Myth: Bigger Colleges Have More Diversity

A city with a high population must have a lot of different groups and types of people. It is understandable we want to apply the same principle to universities. The bigger the campus, the more diversity it has, right? But studies have proved wrong what we’ve been believing for years now. Diversity on campus works the other way around, and small colleges and universities are actually the ones with a more integrated feel to their student bodies.

More diversity in higher education

Lately, student groups all across the United States have been protesting in order to get their universities to be more accepting and lessen racism among the students and professors. These protests woke many investigators’ attention, who started working on the topic. One investigation was based on the Herfindahl-Hirschman Index (HHI), a calculation that helps measure diversity in different aspects, such as biology or business. Five ethnic distinctions were used: White, Black, Hispanic, Asian, and Other (those who couldn’t be identified with any of the previous four), and the study was only applied in universities with a student body of 500 students or more. The analysis showed universities like UCLA in California, a big university, have a very diverse student body.

Why smaller colleges have more diversity

Students who attend small universities socialize more with people who are different than them. There is a higher probability they will have a class or a friend in common. In small universities, people get to become closer to their classmates and teachers. They see them more often and remember their faces and names. Smaller universities have a more intimate and personalized environment. They represent a community better and because students attend classes with a small number of classmates. They can get to know everyone they share it with. These students tend to be more innovative and creative because the spend lots of time surrounded by people who are different from them.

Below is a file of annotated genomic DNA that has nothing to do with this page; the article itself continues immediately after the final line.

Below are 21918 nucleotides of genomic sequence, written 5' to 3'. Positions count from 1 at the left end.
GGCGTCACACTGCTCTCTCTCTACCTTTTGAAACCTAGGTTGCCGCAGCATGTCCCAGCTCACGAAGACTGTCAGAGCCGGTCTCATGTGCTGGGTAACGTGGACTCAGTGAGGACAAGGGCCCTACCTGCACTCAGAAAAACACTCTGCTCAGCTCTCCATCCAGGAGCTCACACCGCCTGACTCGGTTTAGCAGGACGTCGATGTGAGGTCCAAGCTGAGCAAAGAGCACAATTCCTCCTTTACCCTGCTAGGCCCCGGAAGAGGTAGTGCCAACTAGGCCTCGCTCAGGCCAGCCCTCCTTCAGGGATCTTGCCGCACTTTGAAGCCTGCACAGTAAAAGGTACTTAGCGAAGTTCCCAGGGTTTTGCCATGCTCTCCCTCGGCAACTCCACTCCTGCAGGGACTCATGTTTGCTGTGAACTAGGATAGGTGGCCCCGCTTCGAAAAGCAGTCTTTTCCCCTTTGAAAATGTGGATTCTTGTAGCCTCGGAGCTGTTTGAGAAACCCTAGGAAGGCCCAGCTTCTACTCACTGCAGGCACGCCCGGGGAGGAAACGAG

How it’s different in larger colleges

The situation changes in bigger universities. One may see someone today and don’t see them again for two weeks, maybe even more. The probability of bumping into someone you don’t know and starting a conversation with them at a big campus is lower. Thus, you tend to socialize only with people you really know, people who will perhaps share your ethnicity. So even though this type of university has more diversity in sheer numbers, students tend to socialize with others like them. They are in the same situation; therefore, they have something in common.

Bigger universities have a more diverse population due to their big amount of students. The bigger the quantity, the more probability there is that different types of people will coexist together. But the feeling of acceptance of those differences is not as strong as in smaller colleges. Just because a campus has a very diverse student body, doesn’t mean its administrators have achieved all of their diversity goals. A diverse university should do more than just admitting students from different cultures and racial backgrounds. It should be able to extend its diversity to the faculty, the education and its environment. It should help people with different cultures mix and create a feeling of belonging.